Aptech Systems, Inc. Worldwide Headquarters
Aptech Systems, Inc.
2350 East Germann Road, Suite #21
Chandler, AZ 85286
Ready to Get Started?
Request Quote & Product Information
Training & Events
Step-by-step, informative lessons for those who want to dive into GAUSS and achieve their goals, fast.
Have a Specific Question?
Q&A: Register and Login
Premier Support and Platinum Premier Support are annually renewable membership programs that provide you with important benefits including technical support, product maintenance, and substantial cost-saving features for your GAUSS System or the GAUSS Engine.
Join our community to see why our users are considered some of the most active and helpful in the industry!
Where to Buy
Recent Tagsapplications character vectors CML CMLMT Constrained Optimization datasets dates dlibrary dllcall econometrics Editor error error codes error handling errors Excel file i/o floating network GAUSS Engine GAUSS Light graphics GUI hotkeys installation Java API license licensing linux loading data loops matrices matrix manipulation Maxlik MaxLikMT Memory multidimensional array optimization Optmum panel data PQG graphics procs random numbers strings structures threading
Time Series 2.0 MT
Find out more now
Time Series MT 2.1
Find out more now
Find out more now
Threading and memory usage build up
I am using GAUSS 14 and Maxlik with threading to program simulated maximum likelihood. The threading helps greatly speed up the estimation, but the application gradually sucks up memory space. For example, for my current program with a large number of simulations, the memory (private working set) builds up from around 150k in the initial iterations towards several gigs in the end. Moreover, the memory space is not released after the program finishes. Any suggestions?
Maximum likelihood, using either Maxlik or MaxlikMT, can use quite a lot of memory. This is particularly the case in a threaded context in which your memory requirements will go up by a factor of the number of threads you are using. Typically the hessian calculation is the most memory intensive. It is not uncommon to use several gigabytes of data to calculate the hessian. If the maximum size is more than your computer can handle, then you can either decrease the number of GAUSS threads that you are using, or you can turn off the internal threads that GAUSS creates for medium to large matrix operations. Setting the OMP_NUM_THREADS environment variable equal to 1 will stop GAUSS from multi-threading large matrix operations internally. It will not, however, stop threadBegin or threadStat threading.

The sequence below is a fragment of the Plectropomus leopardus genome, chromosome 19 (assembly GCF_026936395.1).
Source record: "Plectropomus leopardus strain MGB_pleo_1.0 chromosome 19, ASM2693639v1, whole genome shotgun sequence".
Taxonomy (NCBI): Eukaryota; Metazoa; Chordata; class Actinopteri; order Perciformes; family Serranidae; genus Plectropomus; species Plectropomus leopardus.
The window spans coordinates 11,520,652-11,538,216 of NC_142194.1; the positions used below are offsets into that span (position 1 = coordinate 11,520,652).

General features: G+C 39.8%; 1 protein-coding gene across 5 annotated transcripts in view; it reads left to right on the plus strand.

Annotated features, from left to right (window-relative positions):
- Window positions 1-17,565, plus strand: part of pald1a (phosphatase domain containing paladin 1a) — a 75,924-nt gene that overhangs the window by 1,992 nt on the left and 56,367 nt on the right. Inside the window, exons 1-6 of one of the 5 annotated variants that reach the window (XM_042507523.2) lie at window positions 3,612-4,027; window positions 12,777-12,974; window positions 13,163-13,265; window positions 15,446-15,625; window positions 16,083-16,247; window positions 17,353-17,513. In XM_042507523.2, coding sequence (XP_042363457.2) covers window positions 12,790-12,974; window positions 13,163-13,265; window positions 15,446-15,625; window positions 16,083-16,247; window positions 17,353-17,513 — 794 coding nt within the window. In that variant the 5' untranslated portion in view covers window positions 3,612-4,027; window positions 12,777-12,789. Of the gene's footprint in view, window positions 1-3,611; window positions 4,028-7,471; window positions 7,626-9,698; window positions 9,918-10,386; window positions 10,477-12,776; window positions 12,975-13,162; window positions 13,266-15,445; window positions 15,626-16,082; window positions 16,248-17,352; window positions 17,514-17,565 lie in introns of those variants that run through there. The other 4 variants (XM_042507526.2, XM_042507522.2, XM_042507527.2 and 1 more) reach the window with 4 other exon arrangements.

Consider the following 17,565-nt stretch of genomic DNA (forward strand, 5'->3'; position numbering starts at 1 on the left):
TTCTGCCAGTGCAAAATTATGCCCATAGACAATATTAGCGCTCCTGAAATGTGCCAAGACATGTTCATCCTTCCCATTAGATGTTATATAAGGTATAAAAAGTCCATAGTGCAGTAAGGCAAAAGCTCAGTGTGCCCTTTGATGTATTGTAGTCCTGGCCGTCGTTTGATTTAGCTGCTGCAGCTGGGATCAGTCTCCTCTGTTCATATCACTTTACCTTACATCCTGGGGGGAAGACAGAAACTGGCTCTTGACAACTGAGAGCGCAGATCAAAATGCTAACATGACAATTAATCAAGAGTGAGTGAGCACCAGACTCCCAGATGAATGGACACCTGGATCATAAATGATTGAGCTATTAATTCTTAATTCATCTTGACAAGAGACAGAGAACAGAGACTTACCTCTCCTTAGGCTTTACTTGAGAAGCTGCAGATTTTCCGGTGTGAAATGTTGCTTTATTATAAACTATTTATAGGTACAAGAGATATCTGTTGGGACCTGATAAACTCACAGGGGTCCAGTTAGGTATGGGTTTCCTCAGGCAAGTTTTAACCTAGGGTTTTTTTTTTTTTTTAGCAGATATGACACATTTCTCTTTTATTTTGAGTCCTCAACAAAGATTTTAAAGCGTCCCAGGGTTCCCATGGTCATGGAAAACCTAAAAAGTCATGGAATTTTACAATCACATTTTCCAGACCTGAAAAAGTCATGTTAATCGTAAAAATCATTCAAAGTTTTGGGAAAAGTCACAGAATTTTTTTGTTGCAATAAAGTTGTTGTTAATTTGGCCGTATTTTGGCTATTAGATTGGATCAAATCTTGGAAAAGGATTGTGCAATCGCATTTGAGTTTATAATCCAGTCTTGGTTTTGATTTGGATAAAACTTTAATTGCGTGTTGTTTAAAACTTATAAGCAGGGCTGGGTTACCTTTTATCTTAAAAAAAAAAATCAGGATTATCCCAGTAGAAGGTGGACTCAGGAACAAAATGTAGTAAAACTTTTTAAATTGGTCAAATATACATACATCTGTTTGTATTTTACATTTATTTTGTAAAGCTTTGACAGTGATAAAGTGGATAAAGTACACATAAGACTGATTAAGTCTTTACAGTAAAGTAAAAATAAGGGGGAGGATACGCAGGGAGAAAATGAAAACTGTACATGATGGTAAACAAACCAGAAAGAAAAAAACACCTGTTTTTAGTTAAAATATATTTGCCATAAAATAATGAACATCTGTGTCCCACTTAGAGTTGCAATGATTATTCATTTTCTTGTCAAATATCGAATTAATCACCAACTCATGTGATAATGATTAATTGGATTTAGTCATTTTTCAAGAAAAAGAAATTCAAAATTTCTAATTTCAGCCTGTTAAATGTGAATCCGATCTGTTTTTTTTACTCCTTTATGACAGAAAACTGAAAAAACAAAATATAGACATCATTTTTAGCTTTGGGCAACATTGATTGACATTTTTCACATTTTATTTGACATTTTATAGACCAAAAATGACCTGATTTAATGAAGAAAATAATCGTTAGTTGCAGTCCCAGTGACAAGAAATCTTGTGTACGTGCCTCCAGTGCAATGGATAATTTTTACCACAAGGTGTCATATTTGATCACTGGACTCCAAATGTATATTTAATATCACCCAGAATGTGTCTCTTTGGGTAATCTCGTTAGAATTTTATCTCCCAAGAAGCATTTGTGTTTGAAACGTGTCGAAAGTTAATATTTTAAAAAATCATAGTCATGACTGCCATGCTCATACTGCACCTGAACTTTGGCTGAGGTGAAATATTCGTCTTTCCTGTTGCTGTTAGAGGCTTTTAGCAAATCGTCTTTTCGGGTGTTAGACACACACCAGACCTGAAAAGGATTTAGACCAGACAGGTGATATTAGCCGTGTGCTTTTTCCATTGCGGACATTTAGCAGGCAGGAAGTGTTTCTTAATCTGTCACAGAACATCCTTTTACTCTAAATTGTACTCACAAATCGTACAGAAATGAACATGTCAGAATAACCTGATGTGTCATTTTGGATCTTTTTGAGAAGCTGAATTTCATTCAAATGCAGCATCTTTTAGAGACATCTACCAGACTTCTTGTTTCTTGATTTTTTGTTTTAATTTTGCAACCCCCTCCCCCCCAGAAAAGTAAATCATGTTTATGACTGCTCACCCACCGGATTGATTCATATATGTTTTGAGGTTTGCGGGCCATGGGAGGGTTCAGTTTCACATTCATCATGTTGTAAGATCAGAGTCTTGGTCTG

After the program run, the GAUSS memory footprint will most likely not be as small as it was before the run. While much of the memory will be released, there will be extra memory usage for: any new global variables that were created, buffers that are used internally to GAUSS for optimization purposes (these will not continue to grow on further program runs, however) and many small user-interface allocations (such as new entries in the data page for global variables, loaded graphs, text in the program/input output window, etc. etc).
In most cases, the new global variables should be the majority of the increase in GAUSS size. The internal buffers and gui items should not be very large, but may be a few megabytes worth.
If you need to clear out some memory, you can release all of your global variables with the GAUSS new command and you can clear out the program input/output window with the cls command.
In addition to the expected memory increases it is possible that you could cause memory leaks by writing to global variables from more than 1 GAUSS thread. The threading chapter in the manual refers to this as the "writer must isolate" rule. Here is a simple example illustrating what you must not do:
threadBegin; x = 5; threadEnd; threadBegin; x = 9; threadEnd; threadJoin;
Not only will the value of x be unpredictable, your operating system does not allow writing to the same memory location from two separate threads. Here is a still simple, but more subtle example of the same type of threading error:
_last_input = 0; threadBegin; x_1 = myProc(1); threadEnd; threadBegin; x_2 = myProc(2); threadEnd; threadJoin; proc (1) = myProc(a); _last_input = a; retp(a * a); endp;
In this case, above, there is no writing to global variables between the actual thread statements. However, the program is still writing to the same memory location from separate threads.